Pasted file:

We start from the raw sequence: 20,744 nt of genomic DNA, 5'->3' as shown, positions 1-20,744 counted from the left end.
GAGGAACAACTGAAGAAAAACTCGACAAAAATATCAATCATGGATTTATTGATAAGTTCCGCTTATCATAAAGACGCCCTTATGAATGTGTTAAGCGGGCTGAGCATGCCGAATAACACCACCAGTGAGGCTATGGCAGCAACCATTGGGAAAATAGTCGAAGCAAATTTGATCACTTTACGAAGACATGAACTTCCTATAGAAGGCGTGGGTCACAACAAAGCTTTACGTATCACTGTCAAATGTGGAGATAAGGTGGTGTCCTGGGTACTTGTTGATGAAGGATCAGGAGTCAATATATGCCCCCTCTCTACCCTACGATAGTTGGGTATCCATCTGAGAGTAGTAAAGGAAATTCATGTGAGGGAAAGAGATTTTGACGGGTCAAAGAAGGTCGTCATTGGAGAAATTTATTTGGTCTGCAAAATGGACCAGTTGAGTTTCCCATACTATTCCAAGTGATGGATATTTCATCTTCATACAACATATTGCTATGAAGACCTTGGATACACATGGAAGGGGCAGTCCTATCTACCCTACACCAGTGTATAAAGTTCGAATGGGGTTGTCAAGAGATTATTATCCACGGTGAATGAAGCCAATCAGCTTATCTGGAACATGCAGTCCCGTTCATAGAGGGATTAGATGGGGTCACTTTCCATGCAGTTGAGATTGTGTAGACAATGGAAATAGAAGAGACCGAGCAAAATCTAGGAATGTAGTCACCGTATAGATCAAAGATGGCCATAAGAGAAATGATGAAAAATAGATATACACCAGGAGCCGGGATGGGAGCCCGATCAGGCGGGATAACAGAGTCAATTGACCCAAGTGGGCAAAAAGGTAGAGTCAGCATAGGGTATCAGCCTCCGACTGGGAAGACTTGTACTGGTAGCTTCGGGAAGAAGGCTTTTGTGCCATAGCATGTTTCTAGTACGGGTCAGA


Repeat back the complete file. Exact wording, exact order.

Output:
We start from the raw sequence: 20,744 nt of genomic DNA, 5'->3' as shown, positions 1-20,744 counted from the left end.
GAGGAACAACTGAAGAAAAACTCGACAAAAATATCAATCATGGATTTATTGATAAGTTCCGCTTATCATAAAGACGCCCTTATGAATGTGTTAAGCGGGCTGAGCATGCCGAATAACACCACCAGTGAGGCTATGGCAGCAACCATTGGGAAAATAGTCGAAGCAAATTTGATCACTTTACGAAGACATGAACTTCCTATAGAAGGCGTGGGTCACAACAAAGCTTTACGTATCACTGTCAAATGTGGAGATAAGGTGGTGTCCTGGGTACTTGTTGATGAAGGATCAGGAGTCAATATATGCCCCCTCTCTACCCTACGATAGTTGGGTATCCATCTGAGAGTAGTAAAGGAAATTCATGTGAGGGAAAGAGATTTTGACGGGTCAAAGAAGGTCGTCATTGGAGAAATTTATTTGGTCTGCAAAATGGACCAGTTGAGTTTCCCATACTATTCCAAGTGATGGATATTTCATCTTCATACAACATATTGCTATGAAGACCTTGGATACACATGGAAGGGGCAGTCCTATCTACCCTACACCAGTGTATAAAGTTCGAATGGGGTTGTCAAGAGATTATTATCCACGGTGAATGAAGCCAATCAGCTTATCTGGAACATGCAGTCCCGTTCATAGAGGGATTAGATGGGGTCACTTTCCATGCAGTTGAGATTGTGTAGACAATGGAAATAGAAGAGACCGAGCAAAATCTAGGAATGTAGTCACCGTATAGATCAAAGATGGCCATAAGAGAAATGATGAAAAATAGATATACACCAGGAGCCGGGATGGGAGCCCGATCAGGCGGGATAACAGAGTCAATTGACCCAAGTGGGCAAAAAGGTAGAGTCAGCATAGGGTATCAGCCTCCGACTGGGAAGACTTGTACTGGTAGCTTCGGGAAGAAGGCTTTTGTGCCATAGCATGTTTCTAGTACGGGTCAGA